- RODOMONTADE: (17A: [Bluster]) – Love this word!
- DROOPY DRAWERS: (28A: [Sign of sagging]) – I’m experiencing that right now with my waistline continuing to shrink.
- DOROTHY LAMOUR: (47A: [She teamed with Bob Hope and Bing Crosby in the “Road” movies])
- ODORIFEROUS: (62A: [Smelly])
We had some interesting cluing with both POEMS (20A: [“Eulalie and “Ulalume”]) and OPERAS, especially since I had not heard any of those poems and operas that appeared in those clues (49D: [“Daphne” and Euridice”]). Despite that uncertainty, those clues ended up not being too difficult to SOLVE (39A: [Find the value of x]). Originally had “rigid” for RIGOR (42A: [Attention to detail]), so had to untangle that near the beginning of my solving experience today. It’s not perfect, but I definitely am happier with each passing day knowing that I have a DROID instead of an iPhone (28D: [Motorola smartphone]). Seems there’s less trouble with Droids than iPhones from the people that I know and talk to about their phones. So how will I SEGUE from phones to sports right now (34A: [Skillfully switch topics])? Well, I can’t…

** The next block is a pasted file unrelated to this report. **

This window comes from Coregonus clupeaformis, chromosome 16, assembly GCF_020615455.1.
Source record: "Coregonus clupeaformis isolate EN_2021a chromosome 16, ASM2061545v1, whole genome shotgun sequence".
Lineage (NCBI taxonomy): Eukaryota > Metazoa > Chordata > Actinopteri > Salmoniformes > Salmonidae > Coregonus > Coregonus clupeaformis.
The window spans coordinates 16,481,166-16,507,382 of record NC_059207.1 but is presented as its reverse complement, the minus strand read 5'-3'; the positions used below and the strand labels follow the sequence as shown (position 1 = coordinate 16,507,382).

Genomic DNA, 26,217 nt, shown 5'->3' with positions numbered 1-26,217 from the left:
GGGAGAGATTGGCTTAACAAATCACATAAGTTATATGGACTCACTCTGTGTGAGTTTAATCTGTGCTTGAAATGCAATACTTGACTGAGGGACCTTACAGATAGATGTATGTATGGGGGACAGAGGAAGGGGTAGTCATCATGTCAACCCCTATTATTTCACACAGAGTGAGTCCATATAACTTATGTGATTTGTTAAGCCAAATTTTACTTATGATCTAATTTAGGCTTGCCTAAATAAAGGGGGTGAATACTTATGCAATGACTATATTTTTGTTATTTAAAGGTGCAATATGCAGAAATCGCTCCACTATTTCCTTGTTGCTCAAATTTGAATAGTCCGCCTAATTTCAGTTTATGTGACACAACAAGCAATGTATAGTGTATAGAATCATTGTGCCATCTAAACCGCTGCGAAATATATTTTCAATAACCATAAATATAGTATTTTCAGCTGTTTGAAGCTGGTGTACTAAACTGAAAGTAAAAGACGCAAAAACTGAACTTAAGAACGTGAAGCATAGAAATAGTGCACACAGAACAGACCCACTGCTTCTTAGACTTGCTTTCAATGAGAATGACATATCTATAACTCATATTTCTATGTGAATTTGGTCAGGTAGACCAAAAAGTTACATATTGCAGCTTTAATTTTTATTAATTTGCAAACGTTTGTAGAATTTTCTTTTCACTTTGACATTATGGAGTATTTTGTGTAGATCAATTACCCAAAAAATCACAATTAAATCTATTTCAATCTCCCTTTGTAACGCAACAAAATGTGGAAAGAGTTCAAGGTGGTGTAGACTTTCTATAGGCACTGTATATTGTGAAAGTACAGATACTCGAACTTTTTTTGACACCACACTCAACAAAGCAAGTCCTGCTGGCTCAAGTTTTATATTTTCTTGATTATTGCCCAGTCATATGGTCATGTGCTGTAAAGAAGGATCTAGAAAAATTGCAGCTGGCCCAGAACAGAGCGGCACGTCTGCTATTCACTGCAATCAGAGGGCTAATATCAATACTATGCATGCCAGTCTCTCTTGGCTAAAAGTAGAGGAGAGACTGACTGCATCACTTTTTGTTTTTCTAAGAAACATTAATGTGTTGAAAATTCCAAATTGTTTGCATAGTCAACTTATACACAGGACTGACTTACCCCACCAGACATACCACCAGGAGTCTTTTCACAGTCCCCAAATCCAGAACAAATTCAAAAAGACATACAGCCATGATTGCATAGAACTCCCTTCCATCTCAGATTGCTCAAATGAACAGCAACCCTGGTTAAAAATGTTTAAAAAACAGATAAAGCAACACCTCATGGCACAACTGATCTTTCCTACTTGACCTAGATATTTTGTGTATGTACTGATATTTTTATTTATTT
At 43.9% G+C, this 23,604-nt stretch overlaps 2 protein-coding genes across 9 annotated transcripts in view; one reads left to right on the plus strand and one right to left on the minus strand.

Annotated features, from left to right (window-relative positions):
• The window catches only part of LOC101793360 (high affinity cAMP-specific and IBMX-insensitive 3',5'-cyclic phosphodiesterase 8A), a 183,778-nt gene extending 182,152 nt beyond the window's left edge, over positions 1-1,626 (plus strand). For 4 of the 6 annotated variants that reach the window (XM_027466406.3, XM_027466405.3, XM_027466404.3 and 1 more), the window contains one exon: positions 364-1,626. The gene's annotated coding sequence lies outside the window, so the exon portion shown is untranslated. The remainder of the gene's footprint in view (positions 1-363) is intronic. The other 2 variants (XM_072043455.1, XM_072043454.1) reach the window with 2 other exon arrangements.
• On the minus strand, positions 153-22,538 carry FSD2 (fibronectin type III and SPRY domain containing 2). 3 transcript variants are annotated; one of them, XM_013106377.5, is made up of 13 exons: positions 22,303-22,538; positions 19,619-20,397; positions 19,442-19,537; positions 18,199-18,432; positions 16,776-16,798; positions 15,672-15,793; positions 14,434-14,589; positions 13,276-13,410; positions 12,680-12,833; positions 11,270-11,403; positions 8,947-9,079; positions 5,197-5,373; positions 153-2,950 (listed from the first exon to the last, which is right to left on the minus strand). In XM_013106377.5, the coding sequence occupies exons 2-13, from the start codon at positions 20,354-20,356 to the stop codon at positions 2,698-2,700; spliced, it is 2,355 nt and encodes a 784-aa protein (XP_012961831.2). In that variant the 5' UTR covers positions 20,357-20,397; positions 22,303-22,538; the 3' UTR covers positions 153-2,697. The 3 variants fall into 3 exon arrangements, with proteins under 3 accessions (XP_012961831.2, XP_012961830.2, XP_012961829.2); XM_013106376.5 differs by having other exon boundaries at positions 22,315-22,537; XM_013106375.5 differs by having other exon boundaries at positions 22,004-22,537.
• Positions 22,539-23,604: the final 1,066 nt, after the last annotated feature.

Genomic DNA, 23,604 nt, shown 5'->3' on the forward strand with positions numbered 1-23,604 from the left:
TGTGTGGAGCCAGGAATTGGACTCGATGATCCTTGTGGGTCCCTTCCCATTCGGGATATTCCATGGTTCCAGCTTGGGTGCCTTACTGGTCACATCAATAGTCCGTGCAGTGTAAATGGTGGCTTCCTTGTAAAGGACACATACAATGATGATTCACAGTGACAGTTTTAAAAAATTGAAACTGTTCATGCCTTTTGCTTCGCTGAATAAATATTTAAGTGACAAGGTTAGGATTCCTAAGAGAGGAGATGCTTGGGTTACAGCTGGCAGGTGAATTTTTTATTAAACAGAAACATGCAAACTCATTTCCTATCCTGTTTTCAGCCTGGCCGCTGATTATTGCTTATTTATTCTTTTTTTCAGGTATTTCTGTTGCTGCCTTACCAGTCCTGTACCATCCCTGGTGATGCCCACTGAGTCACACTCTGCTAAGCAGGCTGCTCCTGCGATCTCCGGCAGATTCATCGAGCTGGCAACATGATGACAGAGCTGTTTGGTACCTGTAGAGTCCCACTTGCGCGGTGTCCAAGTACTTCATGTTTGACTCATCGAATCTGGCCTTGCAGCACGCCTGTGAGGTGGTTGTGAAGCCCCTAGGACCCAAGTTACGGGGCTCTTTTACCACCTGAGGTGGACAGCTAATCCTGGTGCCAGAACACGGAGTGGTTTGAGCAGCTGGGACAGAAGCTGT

“Sports will make you smarter” moment of the day: TWIN (22A: [Womb mate]) – Straight from current events, the newest member of the Minnesota TWIN family is a person who used to play for the team at the end of his career. Hall-of-Fame baseball player and St. Paul, Minn. native Paul Molitor was named the new manager of the Twins baseball team yesterday. Did you know that Molitor, while playing for the Twins in 1996, became the first – and to this day, only – Major League player to earn his 3,000th hit on a triple?
See you all at “the Hump” for Hump Day!
Patrick Blindauer’s November website puzzle, “Short Cuts” — Matt’s review
In this month’s Blindauer, ten grid entries have had SHORT cut from their front:
1-A [Where to find finalists] = (SHORT)LIST.
10-A [Ozzie Smith, for one] = (SHORT)STOP. Probably the greatest defensive shortstop of all time, plus he played for Patrick’s hometown team (the Cardinals of St. Louis).
20-A [Food processor?] = (SHORT)ORDER COOK.
22-A [Work that may win the O. Henry Award] = (SHORT) STORY.
37-A [Underhanded?] = (SHORT)-STAFFED.
39-A [Not seeing the big picture] = (SHORT)-SIGHTED.
52-A [Like some ballistic missiles] = (SHORT)-RANGE.
55-A [International broadcasting device] = (SHORT)WAVE RADIO.
65-A [Fonzie’s nickname for Joanie] = (SHORT)CAKE.
67-A [Alternative to foreclosure] = (SHORT)SALE.
Works for me. Since it’s a Blindauer I checked to make sure the first letter of the theme entries didn’t spell anything when reversed, translated into Welsh and then spoonerized. They didn’t.